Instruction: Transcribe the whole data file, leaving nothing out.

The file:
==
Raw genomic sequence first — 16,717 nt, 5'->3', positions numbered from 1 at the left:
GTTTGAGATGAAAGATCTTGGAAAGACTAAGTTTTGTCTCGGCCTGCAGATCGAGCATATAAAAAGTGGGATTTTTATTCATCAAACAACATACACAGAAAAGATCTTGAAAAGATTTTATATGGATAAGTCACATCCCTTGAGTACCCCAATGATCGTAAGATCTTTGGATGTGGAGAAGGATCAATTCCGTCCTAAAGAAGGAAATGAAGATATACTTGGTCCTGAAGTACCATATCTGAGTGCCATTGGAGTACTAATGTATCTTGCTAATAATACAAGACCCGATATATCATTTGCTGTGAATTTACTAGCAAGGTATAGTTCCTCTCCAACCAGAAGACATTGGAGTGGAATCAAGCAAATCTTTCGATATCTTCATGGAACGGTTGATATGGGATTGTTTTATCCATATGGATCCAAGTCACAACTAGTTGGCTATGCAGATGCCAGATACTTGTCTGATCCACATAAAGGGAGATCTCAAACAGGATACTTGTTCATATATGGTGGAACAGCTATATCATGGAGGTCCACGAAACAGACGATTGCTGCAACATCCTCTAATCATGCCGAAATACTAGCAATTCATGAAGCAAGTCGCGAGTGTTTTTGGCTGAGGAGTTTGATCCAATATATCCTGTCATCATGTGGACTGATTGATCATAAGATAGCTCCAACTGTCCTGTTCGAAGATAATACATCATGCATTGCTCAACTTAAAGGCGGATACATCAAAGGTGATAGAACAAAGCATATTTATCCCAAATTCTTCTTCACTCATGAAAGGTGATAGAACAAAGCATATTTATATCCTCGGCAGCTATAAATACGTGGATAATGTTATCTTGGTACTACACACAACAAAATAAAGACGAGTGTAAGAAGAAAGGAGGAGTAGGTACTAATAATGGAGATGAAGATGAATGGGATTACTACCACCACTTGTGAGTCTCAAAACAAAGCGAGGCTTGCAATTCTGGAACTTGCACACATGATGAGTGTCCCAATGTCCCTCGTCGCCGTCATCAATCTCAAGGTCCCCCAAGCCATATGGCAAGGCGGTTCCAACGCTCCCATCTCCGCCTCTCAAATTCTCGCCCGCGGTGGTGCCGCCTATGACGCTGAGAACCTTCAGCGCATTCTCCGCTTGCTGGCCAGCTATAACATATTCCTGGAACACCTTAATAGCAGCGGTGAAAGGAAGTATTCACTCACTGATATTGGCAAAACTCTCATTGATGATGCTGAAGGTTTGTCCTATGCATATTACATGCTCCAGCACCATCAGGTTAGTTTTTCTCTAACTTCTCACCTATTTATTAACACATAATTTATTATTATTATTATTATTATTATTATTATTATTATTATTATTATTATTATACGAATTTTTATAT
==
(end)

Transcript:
Raw genomic sequence first — 16,717 nt, 5'->3', positions numbered from 1 at the left:
GTTTGAGATGAAAGATCTTGGAAAGACTAAGTTTTGTCTCGGCCTGCAGATCGAGCATATAAAAAGTGGGATTTTTATTCATCAAACAACATACACAGAAAAGATCTTGAAAAGATTTTATATGGATAAGTCACATCCCTTGAGTACCCCAATGATCGTAAGATCTTTGGATGTGGAGAAGGATCAATTCCGTCCTAAAGAAGGAAATGAAGATATACTTGGTCCTGAAGTACCATATCTGAGTGCCATTGGAGTACTAATGTATCTTGCTAATAATACAAGACCCGATATATCATTTGCTGTGAATTTACTAGCAAGGTATAGTTCCTCTCCAACCAGAAGACATTGGAGTGGAATCAAGCAAATCTTTCGATATCTTCATGGAACGGTTGATATGGGATTGTTTTATCCATATGGATCCAAGTCACAACTAGTTGGCTATGCAGATGCCAGATACTTGTCTGATCCACATAAAGGGAGATCTCAAACAGGATACTTGTTCATATATGGTGGAACAGCTATATCATGGAGGTCCACGAAACAGACGATTGCTGCAACATCCTCTAATCATGCCGAAATACTAGCAATTCATGAAGCAAGTCGCGAGTGTTTTTGGCTGAGGAGTTTGATCCAATATATCCTGTCATCATGTGGACTGATTGATCATAAGATAGCTCCAACTGTCCTGTTCGAAGATAATACATCATGCATTGCTCAACTTAAAGGCGGATACATCAAAGGTGATAGAACAAAGCATATTTATCCCAAATTCTTCTTCACTCATGAAAGGTGATAGAACAAAGCATATTTATATCCTCGGCAGCTATAAATACGTGGATAATGTTATCTTGGTACTACACACAACAAAATAAAGACGAGTGTAAGAAGAAAGGAGGAGTAGGTACTAATAATGGAGATGAAGATGAATGGGATTACTACCACCACTTGTGAGTCTCAAAACAAAGCGAGGCTTGCAATTCTGGAACTTGCACACATGATGAGTGTCCCAATGTCCCTCGTCGCCGTCATCAATCTCAAGGTCCCCCAAGCCATATGGCAAGGCGGTTCCAACGCTCCCATCTCCGCCTCTCAAATTCTCGCCCGCGGTGGTGCCGCCTATGACGCTGAGAACCTTCAGCGCATTCTCCGCTTGCTGGCCAGCTATAACATATTCCTGGAACACCTTAATAGCAGCGGTGAAAGGAAGTATTCACTCACTGATATTGGCAAAACTCTCATTGATGATGCTGAAGGTTTGTCCTATGCATATTACATGCTCCAGCACCATCAGGTTAGTTTTTCTCTAACTTCTCACCTATTTATTAACACATAATTTATTATTATTATTATTATTATTATTATTATTATTATTATTATTATTATTATACGAATTTTTATAT